The Animal Health Trust in the UK has identified a genetic marker and developed a genetic test for Neonatal Cerebellar Cortical Degeneration and this is considered to be cause of this syndrome. If you have an affected puppy then both parents are carriers. Any normal littermates can be tested to see if they are clear or carriers genetically. This test is available from many labs offering genetic testing for dogs.
Detailed information on puppies with this disorder and the effort to develop the genetic marker--Overview on FACEBOOK   VIDEO OF AFFECTED PUPPIES
A puppy is slower to walk than its littermates.  It is very unsteady on its feet and often circles to the same side or falls to the same side.  You notice a head tilt and odd side to side movement of the eyes.  By the age of 10-12 weeks the odd behaviors of circling, falling and being off balance are "just how this puppy moves".  The puppy acts uncoordinated,  like a drunk person-it staggers and falls!!  Sometimes with maturity the puppy can walk straight, but when trying to move at a fast pace such as a trot, the uncoordinated side motions returns.  The puppy seems to fall over its own feet and runs to one side.  Going up or down stairs is a challenge.

This syndrome was first reported  in 1991.    Ada Lueke included it in her book "The New Beagle".  As of the printing of that book (1998) there had been 13 cases reported, all with the same symptoms. While the numbers affected were low the pedigrees were suggestive of a genetic nature to the problem. There have been more  cases reported since then with most of those puppies being euthanized at an early age.  A couple of  beagles affected have lived well into adult hood and senior years.  One was euthanized due to arthritis and pain secondary to chronic falls.

There appears to be a range of "affectiveness". Some cannot even get up and others just stagger or fall when moving fast. Puppies surviving to adult hood seem to stabilize and even improve mildly.  But, care must be taken to protect them from challenges such as stairs, holes, or unlevel surfaces.  Homes with flat yards and limited obstacles and no stairs are best suited for these puppies.  Spaying and neutering is essential and with protective care the mildly and some moderately affected beagles can live out a happy life.  These beagles are not deaf and it does appear to be a different syndrome than the bilateral vestibular disease reported in some breeds.


A thorough examination by a veterinary is the first and most important step in treating these puppies.  Other problems such as hydrocephalus can present with similar symptoms.

Link with Additional Information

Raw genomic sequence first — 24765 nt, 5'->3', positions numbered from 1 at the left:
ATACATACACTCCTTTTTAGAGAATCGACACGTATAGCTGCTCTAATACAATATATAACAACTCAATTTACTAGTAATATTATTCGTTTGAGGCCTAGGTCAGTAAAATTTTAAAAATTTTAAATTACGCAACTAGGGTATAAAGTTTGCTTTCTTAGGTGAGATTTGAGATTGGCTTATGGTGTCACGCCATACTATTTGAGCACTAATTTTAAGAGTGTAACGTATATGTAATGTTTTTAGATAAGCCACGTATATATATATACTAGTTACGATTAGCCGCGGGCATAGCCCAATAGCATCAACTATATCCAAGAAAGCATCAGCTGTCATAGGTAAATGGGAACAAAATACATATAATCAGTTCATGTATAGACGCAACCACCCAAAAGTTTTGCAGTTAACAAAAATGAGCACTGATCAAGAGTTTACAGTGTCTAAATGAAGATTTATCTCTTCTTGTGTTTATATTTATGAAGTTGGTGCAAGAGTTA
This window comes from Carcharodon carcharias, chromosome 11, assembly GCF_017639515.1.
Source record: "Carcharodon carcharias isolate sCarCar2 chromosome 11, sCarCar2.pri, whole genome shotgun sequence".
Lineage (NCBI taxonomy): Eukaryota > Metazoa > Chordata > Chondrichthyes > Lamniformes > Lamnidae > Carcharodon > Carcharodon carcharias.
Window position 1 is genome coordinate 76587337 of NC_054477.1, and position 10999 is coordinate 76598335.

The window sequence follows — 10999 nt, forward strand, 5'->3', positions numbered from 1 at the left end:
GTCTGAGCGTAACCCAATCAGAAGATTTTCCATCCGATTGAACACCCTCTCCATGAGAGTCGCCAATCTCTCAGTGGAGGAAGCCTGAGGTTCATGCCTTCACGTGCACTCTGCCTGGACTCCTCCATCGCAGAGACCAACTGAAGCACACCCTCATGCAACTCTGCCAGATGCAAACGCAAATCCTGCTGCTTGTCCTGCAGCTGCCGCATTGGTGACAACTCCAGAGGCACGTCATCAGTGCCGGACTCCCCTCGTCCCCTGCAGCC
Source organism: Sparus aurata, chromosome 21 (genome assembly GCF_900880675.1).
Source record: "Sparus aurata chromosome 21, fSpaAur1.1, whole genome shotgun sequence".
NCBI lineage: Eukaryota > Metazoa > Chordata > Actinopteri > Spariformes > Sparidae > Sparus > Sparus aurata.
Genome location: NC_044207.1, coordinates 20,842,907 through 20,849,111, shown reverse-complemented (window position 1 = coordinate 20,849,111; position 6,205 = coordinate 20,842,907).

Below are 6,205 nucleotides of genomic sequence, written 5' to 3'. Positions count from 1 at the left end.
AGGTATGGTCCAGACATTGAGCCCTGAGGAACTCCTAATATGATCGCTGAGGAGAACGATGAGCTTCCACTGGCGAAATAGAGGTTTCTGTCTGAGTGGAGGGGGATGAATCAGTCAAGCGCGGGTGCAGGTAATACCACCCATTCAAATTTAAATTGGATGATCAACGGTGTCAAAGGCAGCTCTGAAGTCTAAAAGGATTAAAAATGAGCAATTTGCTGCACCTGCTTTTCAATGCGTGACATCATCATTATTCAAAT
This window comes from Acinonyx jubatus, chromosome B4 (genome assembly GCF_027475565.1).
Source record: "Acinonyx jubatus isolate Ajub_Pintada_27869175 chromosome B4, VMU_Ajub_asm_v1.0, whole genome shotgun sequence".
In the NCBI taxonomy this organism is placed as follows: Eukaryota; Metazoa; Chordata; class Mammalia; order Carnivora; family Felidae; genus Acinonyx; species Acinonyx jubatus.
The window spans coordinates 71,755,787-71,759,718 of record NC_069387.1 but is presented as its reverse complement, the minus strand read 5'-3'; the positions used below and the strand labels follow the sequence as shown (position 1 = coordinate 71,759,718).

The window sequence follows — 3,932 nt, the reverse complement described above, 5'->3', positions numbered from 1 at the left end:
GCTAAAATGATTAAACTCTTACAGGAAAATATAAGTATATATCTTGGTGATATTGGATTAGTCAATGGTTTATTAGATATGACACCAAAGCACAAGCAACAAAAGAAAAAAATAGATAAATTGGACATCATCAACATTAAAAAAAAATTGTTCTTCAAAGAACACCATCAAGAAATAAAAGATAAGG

Here is a necropsy report from a litter with three affected puppies.  They were 4-5 weeks of age when necropsy was done.

GROSS FINDINGS:  Nothing significant.  Puppies are considered to be in good nutritional condition.

MICROSCOPIC FINDINGS:The microscopic findings are nearly identical between the puppies with only minor insignificant differences. 

BRAIN:  There is a greater than expected cellularity of the outer molecular layer of the cerebellum.  There is occasional single cell loss of cerebellar Purkinje cells with vacuolation to necrosis.  Scattered bilaterally through the brainstem, at the level of the seventh cranial nerve, are small foci of increased fibrillar eosinophilia, thickening and disorder.
CERVICAL SPINAL CORD:  No significant lesions.
LIVER: No significant lesions

KIDNEY:  No significant lesions 
LUNG:  No significant lesions

In the most affected puppy, this statement was added to the BRAIN section:  Of the three puppies, the degree of neurofibrillary change is slightly greater in this pup.


Cerebellum:  Mild, subacute, Purkinje cell vacular degeneration and necrosis

Cerebellum:  Moderate, diffuse molecular layer migrational delay

Brainstem:  Mild, bilateral, multifocal, neurofibrillary degeneration

COMMENT:  The lesions in each of these puppies are similar in regard to localization, degree and progression.  The findings indicate developmental and degenerate processes acting in tandem and strongly suggest a common genetic-based metabolic derangement.  Attempts to further characterize the derangement by specific histochemical stains (Sevier-Munger. Sevier-Munger/Luxol Fast Blue, Beilh-Sikowski, Toluidine Blue) have been unsuccessful.  There is no indication of a viral (distemper) or immunologic (vaccinal) etiology in the tissues examined.  Slides have been forwarded to another testing place for further staining procedures.  Should these stains yield any additional information an addendum will be forwarded.  (Nothing has been received since this report was issued.)

If you have a puppy or puppies that may have this disorder please contact Darlene Stewart. Please consider submitting DNA swabs to the DNA Data bank available through the Canine Health Information Center (CHIC) and to the Animal Health Trust before the puppies are euthanized or placed into homes.